The University of Massachusetts Amherst
University of Massachusetts Amherst

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MIE Seminar Series: "Boundary Layer Turbulence and Reduced Models of Wind Farms"


Friday, February 26, 2021 - 10:00am


Professor Charles Meneveau, Johns Hopkins University




Zoom Link:

In this presentation we discuss several properties of the flow structure and turbulence in the wind turbine array boundary layer (WTABL). This particular type of shear flow develops when the atmospheric boundary layer interacts with an array of large wind turbines1. Based on such understanding, we aim to develop (severely) reduced-order, analytically tractable models. These are important engineering tools for wind energy, both for design and control purposes. We review some basic tools to predict mean velocity distributions for power optimization in wind farms and describe the recently proposed Area-Localized-Coupled (ALC) model2. The ALC model uses Voronoi tesselation to define a local area around each turbine. A top-down description of a developing internal boundary layer is coupled to a wake superposition (bottom-up) model3. Detailed comparisons to large-eddy simulation (LES) data from NREL for a circular wind farm, and LES for a hybrid array-random wind farm, are performed. Results indicate the model’s versatility with respect to capturing results from different turbine layout configurations and wind directions.

The work to be presented arose from collaborations with Genevieve Starke (JHU), Dennice Gayme (JHU), and Jennifer King (NREL), and is heavily based also on earlier joint work with Carl Shapiro (now at DOE), Richard Stevens (now at Twente U, NL), Marc Calaf (now at Univ. Utah), and Johan Meyers (KU Leuven, B). We are grateful to the US National Science Foundation for financial support.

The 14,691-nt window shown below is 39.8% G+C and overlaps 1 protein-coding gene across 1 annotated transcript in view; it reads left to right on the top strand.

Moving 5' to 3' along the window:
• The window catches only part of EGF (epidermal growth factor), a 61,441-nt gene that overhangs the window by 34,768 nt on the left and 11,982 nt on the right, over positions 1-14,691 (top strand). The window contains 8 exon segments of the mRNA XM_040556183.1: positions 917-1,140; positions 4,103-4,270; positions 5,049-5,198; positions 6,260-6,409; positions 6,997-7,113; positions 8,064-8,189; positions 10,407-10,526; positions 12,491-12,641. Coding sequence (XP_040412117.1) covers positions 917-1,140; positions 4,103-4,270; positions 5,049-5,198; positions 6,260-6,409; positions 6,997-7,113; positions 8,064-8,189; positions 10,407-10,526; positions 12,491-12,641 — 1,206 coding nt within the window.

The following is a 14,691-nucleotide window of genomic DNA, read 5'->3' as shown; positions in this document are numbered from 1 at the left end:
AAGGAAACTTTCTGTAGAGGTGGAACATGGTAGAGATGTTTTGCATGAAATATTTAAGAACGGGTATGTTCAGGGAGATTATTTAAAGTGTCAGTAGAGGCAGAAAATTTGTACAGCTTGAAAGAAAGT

Charles Meneveau is the Louis M. Sardella Professor in the Department of Mechanical Engineering and is Associate Director of the Institute for Data Intensive Engineering and Science (IDIES).  His area of research is focused on understanding and modeling hydrodynamic turbulence, and complexity in fluid mechanics in general. The insights that have emerged from Professor Meneveau’s work have led to new numerical models for Large Eddy Simulations (LES) and applications in engineering and environmental flows, including wind farms. He also focuses on developing methods to share the very large data sets that arise in computational fluid dynamics.  He received his B.S. degree in Mechanical Engineering from the Universidad Técnica Federico Santa María in Valparaíso, Chile, in 1985 and M.S, M.Phil. and Ph.D. degrees from Yale University in 1987, 1988 and 1989, respectively. During 1989/90 he was a postdoctoral fellow at the Center for Turbulence Research at Stanford. He has been on the Johns Hopkins University faculty since 1990.  Prof. Meneveau is Deputy Editor of the Journal of Fluid Mechanics and has served as the Editor-in-Chief of the Journal of Turbulence. Professor Meneveau is a member of the US National Academy of Engineering, a foreign corresponding member of the Chilean Academy of Sciences, a Fellow of APS, ASME, AMS and recipient of the Stanley Corrsin Award from the APS, the JHU Alumni Association's Excellence in Teaching Award, and the APS' François N. Frenkiel Award for Fluid Mechanics.